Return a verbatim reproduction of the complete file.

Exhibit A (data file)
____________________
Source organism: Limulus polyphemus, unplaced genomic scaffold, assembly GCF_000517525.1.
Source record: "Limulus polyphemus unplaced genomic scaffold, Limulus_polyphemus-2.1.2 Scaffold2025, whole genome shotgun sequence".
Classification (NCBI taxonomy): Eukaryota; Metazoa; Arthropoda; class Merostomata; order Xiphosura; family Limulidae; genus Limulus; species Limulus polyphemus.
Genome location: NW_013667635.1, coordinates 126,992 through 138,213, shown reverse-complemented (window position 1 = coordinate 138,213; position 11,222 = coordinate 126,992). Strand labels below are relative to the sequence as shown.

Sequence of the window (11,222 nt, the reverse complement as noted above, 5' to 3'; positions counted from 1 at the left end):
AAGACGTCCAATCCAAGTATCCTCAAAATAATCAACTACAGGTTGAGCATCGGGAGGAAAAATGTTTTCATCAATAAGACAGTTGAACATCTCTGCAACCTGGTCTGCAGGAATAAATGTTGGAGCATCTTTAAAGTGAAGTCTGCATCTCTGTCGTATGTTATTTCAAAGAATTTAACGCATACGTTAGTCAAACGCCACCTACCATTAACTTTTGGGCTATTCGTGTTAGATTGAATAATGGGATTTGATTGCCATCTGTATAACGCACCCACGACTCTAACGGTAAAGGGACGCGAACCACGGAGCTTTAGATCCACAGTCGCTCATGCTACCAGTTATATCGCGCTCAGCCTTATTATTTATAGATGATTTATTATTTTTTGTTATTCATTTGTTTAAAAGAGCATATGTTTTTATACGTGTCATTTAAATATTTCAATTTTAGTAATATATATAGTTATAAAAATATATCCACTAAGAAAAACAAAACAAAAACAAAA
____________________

Source organism: Limulus polyphemus, unplaced genomic scaffold, assembly GCF_000517525.1.
Source record: "Limulus polyphemus unplaced genomic scaffold, Limulus_polyphemus-2.1.2 Scaffold2025, whole genome shotgun sequence".
Classification (NCBI taxonomy): Eukaryota; Metazoa; Arthropoda; class Merostomata; order Xiphosura; family Limulidae; genus Limulus; species Limulus polyphemus.
Genome location: NW_013667635.1, coordinates 126,992 through 138,213, shown reverse-complemented (window position 1 = coordinate 138,213; position 11,222 = coordinate 126,992). Strand labels below are relative to the sequence as shown.

Sequence of the window (11,222 nt, the reverse complement as noted above, 5' to 3'; positions counted from 1 at the left end):
AAGACGTCCAATCCAAGTATCCTCAAAATAATCAACTACAGGTTGAGCATCGGGAGGAAAAATGTTTTCATCAATAAGACAGTTGAACATCTCTGCAACCTGGTCTGCAGGAATAAATGTTGGAGCATCTTTAAAGTGAAGTCTGCATCTCTGTCGTATGTTATTTCAAAGAATTTAACGCATACGTTAGTCAAACGCCACCTACCATTAACTTTTGGGCTATTCGTGTTAGATTGAATAATGGGATTTGATTGCCATCTGTATAACGCACCCACGACTCTAACGGTAAAGGGACGCGAACCACGGAGCTTTAGATCCACAGTCGCTCATGCTACCAGTTATATCGCGCTCAGCCTTATTATTTATAGATGATTTATTATTTTTTGTTATTCATTTGTTTAAAAGAGCATATGTTTTTATACGTGTCATTTAAATATTTCAATTTTAGTAATATATATAGTTATAAAAATATATCCACTAAGAAAAACAAAACAAAAACAAAA